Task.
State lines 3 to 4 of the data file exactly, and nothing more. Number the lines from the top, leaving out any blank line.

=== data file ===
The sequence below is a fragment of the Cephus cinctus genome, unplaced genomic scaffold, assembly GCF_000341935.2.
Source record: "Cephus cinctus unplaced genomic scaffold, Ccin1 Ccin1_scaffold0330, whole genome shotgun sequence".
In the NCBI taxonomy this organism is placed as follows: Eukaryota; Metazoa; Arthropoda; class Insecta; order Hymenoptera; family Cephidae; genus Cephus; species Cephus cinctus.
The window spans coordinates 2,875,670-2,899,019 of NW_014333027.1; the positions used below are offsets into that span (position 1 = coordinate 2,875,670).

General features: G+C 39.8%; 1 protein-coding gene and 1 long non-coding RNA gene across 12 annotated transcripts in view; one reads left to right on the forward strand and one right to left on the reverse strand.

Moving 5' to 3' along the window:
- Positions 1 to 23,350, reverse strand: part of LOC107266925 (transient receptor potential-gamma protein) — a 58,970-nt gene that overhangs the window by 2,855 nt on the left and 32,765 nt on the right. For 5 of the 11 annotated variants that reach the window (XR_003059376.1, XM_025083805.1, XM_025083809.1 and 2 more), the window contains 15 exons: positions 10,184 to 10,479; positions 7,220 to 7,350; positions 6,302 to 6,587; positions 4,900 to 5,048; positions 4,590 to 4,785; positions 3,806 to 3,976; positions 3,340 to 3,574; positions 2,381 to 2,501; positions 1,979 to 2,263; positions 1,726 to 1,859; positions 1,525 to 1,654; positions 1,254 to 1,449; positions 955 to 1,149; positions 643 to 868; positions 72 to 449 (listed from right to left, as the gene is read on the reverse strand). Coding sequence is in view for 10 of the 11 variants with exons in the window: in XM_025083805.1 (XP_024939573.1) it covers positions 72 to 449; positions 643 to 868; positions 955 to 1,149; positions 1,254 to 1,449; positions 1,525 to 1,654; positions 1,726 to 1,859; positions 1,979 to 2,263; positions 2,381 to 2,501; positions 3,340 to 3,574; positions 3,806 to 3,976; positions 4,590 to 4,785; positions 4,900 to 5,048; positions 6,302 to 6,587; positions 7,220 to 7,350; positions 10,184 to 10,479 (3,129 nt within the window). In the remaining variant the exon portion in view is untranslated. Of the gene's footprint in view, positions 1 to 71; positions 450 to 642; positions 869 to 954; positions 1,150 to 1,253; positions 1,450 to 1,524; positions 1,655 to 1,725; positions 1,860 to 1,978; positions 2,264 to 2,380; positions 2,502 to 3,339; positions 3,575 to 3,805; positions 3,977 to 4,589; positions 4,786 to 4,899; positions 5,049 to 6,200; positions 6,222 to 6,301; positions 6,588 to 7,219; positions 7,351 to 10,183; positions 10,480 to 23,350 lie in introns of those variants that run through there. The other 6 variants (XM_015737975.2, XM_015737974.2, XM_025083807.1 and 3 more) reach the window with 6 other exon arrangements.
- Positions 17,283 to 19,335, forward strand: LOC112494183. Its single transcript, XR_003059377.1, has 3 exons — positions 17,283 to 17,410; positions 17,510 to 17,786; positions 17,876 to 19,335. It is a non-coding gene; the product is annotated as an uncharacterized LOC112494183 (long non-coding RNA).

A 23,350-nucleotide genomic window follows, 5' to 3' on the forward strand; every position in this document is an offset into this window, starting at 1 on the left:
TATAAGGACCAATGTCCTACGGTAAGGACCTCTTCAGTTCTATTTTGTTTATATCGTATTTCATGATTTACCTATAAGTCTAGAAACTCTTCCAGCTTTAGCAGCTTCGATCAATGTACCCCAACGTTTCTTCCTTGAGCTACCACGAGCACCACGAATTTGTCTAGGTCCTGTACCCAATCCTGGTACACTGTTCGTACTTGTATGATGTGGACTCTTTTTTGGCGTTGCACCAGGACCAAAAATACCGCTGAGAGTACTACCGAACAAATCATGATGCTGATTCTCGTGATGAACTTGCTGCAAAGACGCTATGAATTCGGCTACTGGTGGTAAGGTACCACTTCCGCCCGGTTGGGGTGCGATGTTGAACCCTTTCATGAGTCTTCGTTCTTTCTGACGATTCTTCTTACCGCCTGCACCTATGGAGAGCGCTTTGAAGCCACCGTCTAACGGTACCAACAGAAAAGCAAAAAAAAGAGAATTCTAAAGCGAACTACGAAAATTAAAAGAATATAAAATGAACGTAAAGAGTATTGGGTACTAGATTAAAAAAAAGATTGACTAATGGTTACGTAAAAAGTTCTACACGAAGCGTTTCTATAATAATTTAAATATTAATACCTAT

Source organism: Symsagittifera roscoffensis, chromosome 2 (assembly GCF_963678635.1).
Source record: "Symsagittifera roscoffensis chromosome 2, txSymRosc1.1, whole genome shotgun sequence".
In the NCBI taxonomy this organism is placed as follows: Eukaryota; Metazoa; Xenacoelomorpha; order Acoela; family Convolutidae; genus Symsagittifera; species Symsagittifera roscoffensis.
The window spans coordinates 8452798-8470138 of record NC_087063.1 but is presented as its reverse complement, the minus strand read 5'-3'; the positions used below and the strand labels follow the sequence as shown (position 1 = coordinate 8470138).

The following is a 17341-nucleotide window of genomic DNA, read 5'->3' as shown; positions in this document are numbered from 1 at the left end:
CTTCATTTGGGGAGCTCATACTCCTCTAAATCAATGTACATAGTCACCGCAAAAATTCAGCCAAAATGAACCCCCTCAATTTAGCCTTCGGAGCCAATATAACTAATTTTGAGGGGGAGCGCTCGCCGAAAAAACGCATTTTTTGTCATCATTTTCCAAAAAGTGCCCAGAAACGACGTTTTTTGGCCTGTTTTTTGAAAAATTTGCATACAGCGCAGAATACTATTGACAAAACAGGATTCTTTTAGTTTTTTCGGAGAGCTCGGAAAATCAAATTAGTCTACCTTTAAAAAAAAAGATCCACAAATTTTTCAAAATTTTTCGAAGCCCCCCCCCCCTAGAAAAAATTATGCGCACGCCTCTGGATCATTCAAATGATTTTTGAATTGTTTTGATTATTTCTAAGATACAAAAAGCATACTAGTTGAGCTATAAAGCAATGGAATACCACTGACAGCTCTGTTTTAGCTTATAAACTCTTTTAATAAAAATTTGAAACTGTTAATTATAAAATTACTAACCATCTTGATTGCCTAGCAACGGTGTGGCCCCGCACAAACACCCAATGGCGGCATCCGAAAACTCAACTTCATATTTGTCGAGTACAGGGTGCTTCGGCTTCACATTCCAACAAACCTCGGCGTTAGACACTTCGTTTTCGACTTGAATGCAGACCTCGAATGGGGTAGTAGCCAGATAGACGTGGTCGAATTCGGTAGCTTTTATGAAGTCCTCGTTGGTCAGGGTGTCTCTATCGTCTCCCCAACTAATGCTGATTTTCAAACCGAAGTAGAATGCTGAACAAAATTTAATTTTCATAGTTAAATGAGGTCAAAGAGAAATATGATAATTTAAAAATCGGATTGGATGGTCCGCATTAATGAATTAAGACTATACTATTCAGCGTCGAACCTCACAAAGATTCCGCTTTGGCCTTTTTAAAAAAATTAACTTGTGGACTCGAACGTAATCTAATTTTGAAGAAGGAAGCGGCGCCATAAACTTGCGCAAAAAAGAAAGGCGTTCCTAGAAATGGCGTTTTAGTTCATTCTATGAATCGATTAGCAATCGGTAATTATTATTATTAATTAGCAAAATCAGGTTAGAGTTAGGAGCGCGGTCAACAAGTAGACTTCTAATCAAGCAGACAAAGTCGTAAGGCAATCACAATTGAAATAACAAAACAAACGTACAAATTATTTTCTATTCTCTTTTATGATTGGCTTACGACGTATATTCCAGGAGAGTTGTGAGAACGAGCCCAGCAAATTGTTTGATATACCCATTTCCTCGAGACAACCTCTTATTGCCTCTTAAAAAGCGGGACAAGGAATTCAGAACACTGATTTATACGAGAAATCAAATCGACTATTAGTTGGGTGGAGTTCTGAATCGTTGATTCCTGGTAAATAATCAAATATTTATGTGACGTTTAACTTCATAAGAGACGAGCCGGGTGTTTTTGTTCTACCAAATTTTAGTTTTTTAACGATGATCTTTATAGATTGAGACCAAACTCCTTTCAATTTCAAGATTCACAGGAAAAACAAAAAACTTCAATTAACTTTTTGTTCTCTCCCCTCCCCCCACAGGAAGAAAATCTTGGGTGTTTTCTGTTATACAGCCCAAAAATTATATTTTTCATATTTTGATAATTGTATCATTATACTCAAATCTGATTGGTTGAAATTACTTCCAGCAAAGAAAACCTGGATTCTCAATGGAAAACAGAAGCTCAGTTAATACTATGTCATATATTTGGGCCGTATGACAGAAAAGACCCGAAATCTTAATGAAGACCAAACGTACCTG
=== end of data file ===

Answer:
In the NCBI taxonomy this organism is placed as follows: Eukaryota; Metazoa; Arthropoda; class Insecta; order Hymenoptera; family Cephidae; genus Cephus; species Cephus cinctus.
The window spans coordinates 2,875,670-2,899,019 of NW_014333027.1; the positions used below are offsets into that span (position 1 = coordinate 2,875,670).